- No, you may not have ice cream now (it was 9am).
- No, you may not tie toys to the ceiling fan to give them a ride. . . . Because doing so will break the ceiling fan.
- No, you can't have a sleep over at L's house because we don't want to spread lice to their house.
- No, M can't spend the night here because we don't want to spread lice to her house.
- No, you may not sleep with your mattress flipped upside down. . . . Because now the sheets are on the bottom.
Most days, praise is hard to come by, and it's usually only as a result of something like new running shoes or root beer floats for dessert. Those kinds of things will elicit a "You're the best mom ever!" But those comments are forgotten the next time I say no to something.
Yesterday afternoon I had a meeting about a project I've been working on. This particular project involved writing a 20-page continuing education module on childhood diabetes. The meeting was attended by the project manager and her assistant from the marketing/pr firm I work for and diabetes experts from Health and Human Services who have the final editorial review of the document. One of the men there is THE expert on childhood diabetes for the State of Texas.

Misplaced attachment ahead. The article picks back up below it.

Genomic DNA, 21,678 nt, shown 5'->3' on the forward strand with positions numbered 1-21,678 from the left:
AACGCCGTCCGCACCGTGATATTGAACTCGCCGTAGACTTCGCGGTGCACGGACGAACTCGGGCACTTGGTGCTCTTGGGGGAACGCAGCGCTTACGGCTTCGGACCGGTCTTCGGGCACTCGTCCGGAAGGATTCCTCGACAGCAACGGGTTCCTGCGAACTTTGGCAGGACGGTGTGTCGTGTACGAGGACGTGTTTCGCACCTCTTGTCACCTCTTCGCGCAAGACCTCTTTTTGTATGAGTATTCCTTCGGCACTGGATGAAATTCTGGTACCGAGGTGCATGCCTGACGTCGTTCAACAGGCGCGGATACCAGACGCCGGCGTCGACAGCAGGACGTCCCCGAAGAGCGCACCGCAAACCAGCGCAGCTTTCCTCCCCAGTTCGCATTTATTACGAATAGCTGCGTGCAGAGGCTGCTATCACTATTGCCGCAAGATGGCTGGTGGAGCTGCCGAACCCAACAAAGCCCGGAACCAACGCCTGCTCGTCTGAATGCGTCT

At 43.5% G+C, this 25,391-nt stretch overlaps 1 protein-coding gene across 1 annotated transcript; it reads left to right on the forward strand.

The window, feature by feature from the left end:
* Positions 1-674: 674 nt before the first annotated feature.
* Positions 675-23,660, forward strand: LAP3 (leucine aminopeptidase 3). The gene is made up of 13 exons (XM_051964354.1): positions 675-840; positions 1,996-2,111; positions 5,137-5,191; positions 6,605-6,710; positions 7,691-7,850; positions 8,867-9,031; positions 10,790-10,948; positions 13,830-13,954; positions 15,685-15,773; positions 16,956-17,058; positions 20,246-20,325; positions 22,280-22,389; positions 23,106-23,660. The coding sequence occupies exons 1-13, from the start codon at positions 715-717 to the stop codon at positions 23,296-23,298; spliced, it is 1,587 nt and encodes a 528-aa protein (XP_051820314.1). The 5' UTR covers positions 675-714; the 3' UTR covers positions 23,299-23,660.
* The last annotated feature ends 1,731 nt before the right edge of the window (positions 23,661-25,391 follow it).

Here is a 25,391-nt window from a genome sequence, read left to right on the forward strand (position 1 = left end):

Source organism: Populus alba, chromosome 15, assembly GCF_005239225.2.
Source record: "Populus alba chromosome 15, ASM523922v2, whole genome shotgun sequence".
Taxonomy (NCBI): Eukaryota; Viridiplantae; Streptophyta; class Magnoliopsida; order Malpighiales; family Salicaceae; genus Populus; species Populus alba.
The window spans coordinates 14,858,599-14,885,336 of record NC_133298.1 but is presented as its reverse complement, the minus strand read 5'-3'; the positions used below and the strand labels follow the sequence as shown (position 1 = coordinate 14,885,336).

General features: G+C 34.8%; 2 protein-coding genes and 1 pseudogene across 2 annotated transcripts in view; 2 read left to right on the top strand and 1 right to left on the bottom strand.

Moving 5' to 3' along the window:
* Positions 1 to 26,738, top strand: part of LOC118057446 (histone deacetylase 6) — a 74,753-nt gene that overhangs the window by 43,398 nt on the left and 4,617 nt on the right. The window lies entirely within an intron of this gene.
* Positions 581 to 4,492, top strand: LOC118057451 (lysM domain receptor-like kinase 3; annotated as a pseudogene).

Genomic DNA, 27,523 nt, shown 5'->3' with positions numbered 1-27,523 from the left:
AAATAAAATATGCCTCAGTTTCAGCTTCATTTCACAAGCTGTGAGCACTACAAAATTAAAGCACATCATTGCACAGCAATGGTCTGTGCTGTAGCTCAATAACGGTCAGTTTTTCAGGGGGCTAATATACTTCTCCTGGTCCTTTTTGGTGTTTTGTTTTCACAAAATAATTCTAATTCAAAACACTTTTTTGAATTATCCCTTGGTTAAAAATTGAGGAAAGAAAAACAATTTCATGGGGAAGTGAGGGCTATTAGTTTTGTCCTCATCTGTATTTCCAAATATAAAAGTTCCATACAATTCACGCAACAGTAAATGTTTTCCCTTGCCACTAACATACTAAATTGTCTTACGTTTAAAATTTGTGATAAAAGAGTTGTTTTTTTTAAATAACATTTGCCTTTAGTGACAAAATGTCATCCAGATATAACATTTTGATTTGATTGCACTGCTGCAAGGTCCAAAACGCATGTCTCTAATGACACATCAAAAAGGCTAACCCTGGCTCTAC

I was a bit nervous going in. I hadn't received any feedback of any type on the module, and since I'm not a medical professional, I was worried that I'd missed the mark on the paper.
Instead, the doctor offered some revisions based on his expertise. But otherwise, he left the paper alone and said I'd done a good job on it. He even commented that he really liked that I'd added two sections that weren't in the original outline and approved some suggestions I'd made for further additions. Another one of the experts said that my explanations of the different types of diabetes were clear and well written.
I left the meeting walking about three feet off the ground. Not only had the experts liked my work, they'd said they liked it in front of my boss. I immediately called B to tell him the good news.
My buzz didn't last long, though. When I got home, Campbell started melting down about everything. Then the neighbor called to say that her kids have lice, probably from my kids. That's when I cancelled the two sleepovers and had to break the news to the girls, who cried. And then Campbell threw up on the living room floor.
Back to reality. And unfavorable feedback.